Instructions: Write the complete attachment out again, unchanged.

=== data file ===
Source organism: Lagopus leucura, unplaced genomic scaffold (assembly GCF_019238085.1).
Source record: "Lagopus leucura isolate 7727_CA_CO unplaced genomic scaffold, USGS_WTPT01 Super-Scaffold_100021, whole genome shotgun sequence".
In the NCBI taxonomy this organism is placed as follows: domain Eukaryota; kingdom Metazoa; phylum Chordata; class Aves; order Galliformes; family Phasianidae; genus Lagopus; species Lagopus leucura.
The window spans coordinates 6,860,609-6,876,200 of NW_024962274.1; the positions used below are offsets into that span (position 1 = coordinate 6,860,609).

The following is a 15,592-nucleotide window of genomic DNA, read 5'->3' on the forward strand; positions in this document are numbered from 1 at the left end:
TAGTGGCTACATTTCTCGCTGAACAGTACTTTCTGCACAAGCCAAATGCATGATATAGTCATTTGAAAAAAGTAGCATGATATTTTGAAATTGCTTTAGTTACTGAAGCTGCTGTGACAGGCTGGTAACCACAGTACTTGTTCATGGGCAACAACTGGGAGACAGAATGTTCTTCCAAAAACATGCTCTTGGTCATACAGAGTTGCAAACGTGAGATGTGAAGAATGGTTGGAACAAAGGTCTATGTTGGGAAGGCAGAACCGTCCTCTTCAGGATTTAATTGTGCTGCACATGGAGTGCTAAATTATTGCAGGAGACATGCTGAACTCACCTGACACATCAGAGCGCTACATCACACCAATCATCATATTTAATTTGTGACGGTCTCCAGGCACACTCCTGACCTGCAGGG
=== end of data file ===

Source organism: Lagopus leucura, unplaced genomic scaffold (assembly GCF_019238085.1).
Source record: "Lagopus leucura isolate 7727_CA_CO unplaced genomic scaffold, USGS_WTPT01 Super-Scaffold_100021, whole genome shotgun sequence".
In the NCBI taxonomy this organism is placed as follows: domain Eukaryota; kingdom Metazoa; phylum Chordata; class Aves; order Galliformes; family Phasianidae; genus Lagopus; species Lagopus leucura.
The window spans coordinates 6,860,609-6,876,200 of NW_024962274.1; the positions used below are offsets into that span (position 1 = coordinate 6,860,609).

The following is a 15,592-nucleotide window of genomic DNA, read 5'->3' on the forward strand; positions in this document are numbered from 1 at the left end:
TAGTGGCTACATTTCTCGCTGAACAGTACTTTCTGCACAAGCCAAATGCATGATATAGTCATTTGAAAAAAGTAGCATGATATTTTGAAATTGCTTTAGTTACTGAAGCTGCTGTGACAGGCTGGTAACCACAGTACTTGTTCATGGGCAACAACTGGGAGACAGAATGTTCTTCCAAAAACATGCTCTTGGTCATACAGAGTTGCAAACGTGAGATGTGAAGAATGGTTGGAACAAAGGTCTATGTTGGGAAGGCAGAACCGTCCTCTTCAGGATTTAATTGTGCTGCACATGGAGTGCTAAATTATTGCAGGAGACATGCTGAACTCACCTGACACATCAGAGCGCTACATCACACCAATCATCATATTTAATTTGTGACGGTCTCCAGGCACACTCCTGACCTGCAGGG